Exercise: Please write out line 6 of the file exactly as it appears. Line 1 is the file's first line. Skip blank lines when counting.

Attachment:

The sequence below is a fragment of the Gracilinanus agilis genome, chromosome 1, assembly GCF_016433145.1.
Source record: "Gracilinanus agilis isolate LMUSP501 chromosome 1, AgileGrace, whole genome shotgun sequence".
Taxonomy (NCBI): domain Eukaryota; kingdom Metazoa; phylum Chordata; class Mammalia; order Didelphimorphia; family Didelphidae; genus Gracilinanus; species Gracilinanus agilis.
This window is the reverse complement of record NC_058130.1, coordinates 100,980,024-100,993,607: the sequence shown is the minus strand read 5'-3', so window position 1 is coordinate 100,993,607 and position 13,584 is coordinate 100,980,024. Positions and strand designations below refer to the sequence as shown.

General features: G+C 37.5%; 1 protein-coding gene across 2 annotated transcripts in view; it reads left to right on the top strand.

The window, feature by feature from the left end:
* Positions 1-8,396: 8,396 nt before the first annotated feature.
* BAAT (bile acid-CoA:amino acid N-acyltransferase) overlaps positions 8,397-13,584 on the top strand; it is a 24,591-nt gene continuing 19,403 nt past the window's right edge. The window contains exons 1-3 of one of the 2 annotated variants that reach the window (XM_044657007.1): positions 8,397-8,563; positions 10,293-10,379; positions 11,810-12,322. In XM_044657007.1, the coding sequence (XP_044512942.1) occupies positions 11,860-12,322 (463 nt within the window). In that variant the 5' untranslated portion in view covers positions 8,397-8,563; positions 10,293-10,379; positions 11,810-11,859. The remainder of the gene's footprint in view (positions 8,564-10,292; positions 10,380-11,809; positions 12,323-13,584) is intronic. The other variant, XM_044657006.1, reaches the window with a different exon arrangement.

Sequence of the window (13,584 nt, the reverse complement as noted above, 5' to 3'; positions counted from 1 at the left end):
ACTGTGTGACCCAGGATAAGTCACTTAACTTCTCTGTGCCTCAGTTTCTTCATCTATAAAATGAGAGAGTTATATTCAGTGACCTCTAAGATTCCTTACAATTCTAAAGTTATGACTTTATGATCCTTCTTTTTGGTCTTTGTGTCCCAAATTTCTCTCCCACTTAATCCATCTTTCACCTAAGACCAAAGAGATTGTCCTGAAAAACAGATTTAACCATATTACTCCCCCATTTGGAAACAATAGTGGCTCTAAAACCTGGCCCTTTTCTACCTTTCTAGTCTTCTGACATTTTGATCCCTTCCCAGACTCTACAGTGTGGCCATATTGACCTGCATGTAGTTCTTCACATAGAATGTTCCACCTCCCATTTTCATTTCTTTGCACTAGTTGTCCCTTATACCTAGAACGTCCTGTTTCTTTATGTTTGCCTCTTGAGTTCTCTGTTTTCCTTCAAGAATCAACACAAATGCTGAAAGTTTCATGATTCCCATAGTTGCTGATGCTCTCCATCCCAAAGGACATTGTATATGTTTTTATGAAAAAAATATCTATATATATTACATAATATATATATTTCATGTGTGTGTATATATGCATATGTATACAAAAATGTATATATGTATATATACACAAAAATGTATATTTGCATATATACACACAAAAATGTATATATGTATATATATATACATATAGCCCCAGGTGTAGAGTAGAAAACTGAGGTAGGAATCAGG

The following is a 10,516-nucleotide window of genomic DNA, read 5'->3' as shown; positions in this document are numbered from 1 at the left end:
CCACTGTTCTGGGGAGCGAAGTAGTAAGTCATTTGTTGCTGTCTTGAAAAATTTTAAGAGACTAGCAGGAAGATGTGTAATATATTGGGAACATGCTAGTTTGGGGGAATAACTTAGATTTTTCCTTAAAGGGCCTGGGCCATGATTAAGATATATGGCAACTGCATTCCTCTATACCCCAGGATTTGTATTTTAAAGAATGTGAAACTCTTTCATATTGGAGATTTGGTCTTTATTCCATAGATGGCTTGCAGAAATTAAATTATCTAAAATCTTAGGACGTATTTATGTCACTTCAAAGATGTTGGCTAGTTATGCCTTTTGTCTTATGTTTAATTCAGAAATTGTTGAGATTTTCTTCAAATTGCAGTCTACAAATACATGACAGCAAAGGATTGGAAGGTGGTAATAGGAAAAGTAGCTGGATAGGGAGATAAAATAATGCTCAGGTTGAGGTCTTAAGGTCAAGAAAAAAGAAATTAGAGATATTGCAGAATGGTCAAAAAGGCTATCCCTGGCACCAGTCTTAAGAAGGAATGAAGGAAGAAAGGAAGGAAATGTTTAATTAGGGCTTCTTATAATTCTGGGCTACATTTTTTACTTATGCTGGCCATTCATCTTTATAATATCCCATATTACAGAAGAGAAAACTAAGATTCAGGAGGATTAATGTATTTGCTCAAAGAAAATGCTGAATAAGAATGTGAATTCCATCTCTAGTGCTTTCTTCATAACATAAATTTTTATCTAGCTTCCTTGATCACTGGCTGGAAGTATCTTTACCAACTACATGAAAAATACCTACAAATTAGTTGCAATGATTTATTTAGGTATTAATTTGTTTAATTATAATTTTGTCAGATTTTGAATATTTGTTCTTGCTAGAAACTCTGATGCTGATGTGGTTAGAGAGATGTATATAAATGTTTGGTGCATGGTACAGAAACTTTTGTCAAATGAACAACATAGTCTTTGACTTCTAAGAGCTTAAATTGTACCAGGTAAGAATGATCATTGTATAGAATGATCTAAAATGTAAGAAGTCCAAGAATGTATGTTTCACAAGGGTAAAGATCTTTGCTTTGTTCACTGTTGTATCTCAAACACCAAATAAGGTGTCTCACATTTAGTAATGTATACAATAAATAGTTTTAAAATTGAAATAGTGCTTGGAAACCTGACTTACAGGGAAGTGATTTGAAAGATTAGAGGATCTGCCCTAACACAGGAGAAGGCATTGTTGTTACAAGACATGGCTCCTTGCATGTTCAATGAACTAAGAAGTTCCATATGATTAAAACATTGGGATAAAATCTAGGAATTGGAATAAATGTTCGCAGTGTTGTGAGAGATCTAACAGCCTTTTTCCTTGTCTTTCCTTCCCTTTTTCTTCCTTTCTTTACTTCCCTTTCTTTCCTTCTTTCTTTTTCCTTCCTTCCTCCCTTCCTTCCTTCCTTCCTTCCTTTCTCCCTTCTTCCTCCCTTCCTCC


The window, feature by feature from the left end: